By- Smt. Kalpana Palkhiwala :Biofuel is defined as liquid or gas transportation fuel derived from biomass. Agricultural products specifically grown for biofuel production include corn and soybeans, in the United State; rapeseed, wheat and sugar beet in Europe; sugar cane in Brazil; palm oil in South-East Asia and jatropha and pongamia in India. Pongamia pinnata is a forestry species and planted mostly in refractory soil such as alkaline soil.
Role of Biofuels in Carbon Neutral Emission
Bio fuels and other forms of renewable energy aim to be carbon neutral. This means that the carbon released during the use of the fuel is reabsorbed and balanced by the carbon absorbed by new plant growth. These plants are then harvested to make the next batch of fuel. Carbon neutral fuels lead to no net increase in atmospheric carbon dioxide levels, which means that global warming need not get any worse.
Fossil Fuels and National Mission on Bio-Diesel
Fossil fuels are coal, gas and oil. They have dramatically reduced the amount of biomass fuel used in the developed world for transport, heat and power. The Government has identified jatropha curcas and pongamia pinnata for plantation under the National Mission on Bio-diesel on degraded forest land without felling of trees. Pongamia pinnata is a forestry specie and its plantation is based on soil and climatic conditions of the respective forest area. It is the most suitable Tree Borne Oilseed (TBO) for production of Bio-diesel in view of its ability to thrive under a variety of agro-climatic conditions. This has been done through a consultation process which involved farmers, Non Governmental Organizations (NGOs), Automobile manufacturers, State Governments and Central Government Departments . The purpose of the Mission is to lay a foundation for a clean and green India, energy security, employment generation and sustainable development.
Proposed Plantation under this Mission
The Planning Commission had set up a Committee on Development of Bio-fuel under the Chairmanship of Dr. D.N. Tewari, the then Member, Planning Commission. The Committee submitted its Report in April 2003. The main recommendations in the Report include launching of a National Mission on Bio-Diesel with special focus on plantation of Jatropha curcas. The proposed National Mission will be implemented in two phases i.e Phase I as Demonstration Project and Phase II as a self sustaing expansion of biodiesel Progrramme.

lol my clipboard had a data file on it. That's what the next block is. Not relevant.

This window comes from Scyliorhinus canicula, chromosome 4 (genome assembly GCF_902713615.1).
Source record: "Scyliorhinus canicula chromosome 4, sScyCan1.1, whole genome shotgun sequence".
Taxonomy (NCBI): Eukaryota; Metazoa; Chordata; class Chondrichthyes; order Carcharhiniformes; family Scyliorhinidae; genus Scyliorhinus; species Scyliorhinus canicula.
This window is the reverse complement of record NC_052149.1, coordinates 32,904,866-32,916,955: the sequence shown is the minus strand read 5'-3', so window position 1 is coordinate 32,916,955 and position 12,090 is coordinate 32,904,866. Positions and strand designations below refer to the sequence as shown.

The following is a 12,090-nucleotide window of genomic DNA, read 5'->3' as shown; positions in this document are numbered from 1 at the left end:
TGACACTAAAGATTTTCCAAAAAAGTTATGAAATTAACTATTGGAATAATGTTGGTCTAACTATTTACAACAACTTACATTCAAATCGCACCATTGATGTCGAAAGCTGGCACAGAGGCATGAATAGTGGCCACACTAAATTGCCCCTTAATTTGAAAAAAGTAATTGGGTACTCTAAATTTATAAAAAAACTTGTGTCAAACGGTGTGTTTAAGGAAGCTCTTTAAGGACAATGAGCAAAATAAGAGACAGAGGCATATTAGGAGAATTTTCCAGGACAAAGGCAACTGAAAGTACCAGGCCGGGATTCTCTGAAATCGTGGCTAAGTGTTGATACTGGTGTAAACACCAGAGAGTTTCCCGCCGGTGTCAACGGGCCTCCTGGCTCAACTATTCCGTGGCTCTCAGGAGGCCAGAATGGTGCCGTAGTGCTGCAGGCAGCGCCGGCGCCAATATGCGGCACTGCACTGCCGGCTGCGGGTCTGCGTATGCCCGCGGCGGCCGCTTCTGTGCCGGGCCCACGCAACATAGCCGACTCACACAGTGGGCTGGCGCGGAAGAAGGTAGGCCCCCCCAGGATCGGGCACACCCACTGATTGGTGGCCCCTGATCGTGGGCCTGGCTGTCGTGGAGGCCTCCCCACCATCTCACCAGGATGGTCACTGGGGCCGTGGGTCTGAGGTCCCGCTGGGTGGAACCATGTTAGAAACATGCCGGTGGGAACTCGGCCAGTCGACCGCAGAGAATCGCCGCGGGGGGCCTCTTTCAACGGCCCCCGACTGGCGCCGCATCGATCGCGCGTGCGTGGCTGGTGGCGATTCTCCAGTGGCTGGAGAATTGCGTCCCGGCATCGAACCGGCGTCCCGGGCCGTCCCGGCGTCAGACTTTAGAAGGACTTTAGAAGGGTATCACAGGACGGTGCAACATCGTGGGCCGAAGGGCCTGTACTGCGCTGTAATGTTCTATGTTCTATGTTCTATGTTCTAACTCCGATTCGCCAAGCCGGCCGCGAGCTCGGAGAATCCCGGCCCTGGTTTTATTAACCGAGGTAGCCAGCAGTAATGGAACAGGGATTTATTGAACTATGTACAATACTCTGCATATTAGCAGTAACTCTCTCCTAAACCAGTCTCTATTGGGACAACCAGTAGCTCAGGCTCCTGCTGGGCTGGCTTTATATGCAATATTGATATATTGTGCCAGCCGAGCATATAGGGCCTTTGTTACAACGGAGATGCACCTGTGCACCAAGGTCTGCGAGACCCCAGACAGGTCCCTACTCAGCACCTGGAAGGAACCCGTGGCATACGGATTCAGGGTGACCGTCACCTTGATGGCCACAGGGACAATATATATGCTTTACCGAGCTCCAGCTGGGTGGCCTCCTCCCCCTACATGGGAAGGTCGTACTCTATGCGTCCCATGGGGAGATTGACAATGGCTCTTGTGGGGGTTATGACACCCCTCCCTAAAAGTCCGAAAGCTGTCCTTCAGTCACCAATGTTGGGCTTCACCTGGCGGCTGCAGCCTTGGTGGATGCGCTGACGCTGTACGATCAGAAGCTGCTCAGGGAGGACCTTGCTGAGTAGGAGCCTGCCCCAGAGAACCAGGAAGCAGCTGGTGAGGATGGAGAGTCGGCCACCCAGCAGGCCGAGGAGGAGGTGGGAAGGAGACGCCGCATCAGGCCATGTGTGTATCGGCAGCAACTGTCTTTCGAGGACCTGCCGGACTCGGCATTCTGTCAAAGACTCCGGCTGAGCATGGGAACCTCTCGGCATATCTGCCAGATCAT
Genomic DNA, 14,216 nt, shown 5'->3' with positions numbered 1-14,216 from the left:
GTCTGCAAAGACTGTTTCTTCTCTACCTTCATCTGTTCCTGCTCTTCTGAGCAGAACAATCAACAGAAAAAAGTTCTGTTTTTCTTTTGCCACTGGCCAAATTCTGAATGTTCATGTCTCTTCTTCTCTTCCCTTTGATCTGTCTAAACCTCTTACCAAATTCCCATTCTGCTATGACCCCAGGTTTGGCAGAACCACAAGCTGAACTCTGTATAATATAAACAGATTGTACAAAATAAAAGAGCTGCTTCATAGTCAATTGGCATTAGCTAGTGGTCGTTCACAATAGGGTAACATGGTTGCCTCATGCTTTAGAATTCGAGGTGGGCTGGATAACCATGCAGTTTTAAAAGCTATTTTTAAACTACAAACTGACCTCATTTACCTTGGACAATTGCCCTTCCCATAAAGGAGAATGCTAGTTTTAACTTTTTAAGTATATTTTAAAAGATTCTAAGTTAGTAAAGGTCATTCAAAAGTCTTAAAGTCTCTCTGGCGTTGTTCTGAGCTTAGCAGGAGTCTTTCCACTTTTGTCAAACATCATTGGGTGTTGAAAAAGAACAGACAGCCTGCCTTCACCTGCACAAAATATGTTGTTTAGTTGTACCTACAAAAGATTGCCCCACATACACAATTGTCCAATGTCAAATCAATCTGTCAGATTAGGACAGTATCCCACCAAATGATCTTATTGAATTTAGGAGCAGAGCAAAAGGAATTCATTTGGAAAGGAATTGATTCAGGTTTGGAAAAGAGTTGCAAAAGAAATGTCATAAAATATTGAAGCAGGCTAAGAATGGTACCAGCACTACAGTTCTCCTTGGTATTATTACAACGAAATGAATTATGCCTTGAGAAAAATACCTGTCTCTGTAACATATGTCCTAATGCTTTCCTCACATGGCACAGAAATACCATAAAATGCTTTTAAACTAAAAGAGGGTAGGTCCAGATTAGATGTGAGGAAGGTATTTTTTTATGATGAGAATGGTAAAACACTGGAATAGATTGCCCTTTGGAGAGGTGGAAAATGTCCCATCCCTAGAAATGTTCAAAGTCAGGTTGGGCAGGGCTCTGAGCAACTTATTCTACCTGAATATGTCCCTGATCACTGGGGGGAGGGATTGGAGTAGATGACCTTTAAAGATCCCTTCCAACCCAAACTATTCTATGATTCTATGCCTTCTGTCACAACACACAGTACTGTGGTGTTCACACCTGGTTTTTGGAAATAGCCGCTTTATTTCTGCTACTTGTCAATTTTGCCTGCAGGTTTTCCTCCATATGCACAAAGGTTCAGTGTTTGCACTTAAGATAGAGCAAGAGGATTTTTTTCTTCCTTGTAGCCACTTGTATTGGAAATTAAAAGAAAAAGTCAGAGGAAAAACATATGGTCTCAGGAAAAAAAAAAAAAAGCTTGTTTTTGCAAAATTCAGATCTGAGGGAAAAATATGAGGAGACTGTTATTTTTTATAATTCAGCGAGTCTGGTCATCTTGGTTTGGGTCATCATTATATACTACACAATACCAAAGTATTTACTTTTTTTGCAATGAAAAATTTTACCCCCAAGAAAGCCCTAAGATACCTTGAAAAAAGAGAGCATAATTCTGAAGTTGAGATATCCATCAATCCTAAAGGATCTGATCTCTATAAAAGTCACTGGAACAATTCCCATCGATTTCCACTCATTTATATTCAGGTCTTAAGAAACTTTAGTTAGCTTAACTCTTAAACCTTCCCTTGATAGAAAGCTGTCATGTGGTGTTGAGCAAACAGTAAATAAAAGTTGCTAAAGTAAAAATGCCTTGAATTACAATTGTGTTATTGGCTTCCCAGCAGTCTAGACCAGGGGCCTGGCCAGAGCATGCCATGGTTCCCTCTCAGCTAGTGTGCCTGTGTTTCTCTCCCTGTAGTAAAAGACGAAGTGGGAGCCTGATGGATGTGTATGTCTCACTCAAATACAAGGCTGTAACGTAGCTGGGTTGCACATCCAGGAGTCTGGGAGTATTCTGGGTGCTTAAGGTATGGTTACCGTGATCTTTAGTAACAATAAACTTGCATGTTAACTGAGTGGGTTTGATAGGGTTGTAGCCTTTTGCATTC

The Demonstration Phase will be taken up in a “Mission Mode” and will be a Centrally Sponsored Scheme to be implemented by State governments. After detailed discussions with the States and considering the preference shown by the southern States for pongamia plantation also, the scheme, as now proposed, envisages promotion of jatropha (Ratanjot) and pongamia (Karanj) plantations on 5 lakh hectares in forest and non-forest areas over a period of 5 years at a total cost of Rs 1500 crores. The plantations would be taken up essentially on degraded forestlands and wastelands belonging to the village communities/panchayats/governments as well as on unutilized marginal and small farmers as means of providing them supplementary livelihood opportunities. Since there is no reliable and tested database on various aspects of Jatropha cultivation and its costs and returns involved, R & D (applicable to planting and processing, training, awareness building etc) would also be an important and significant component of the Demonstrations Phase.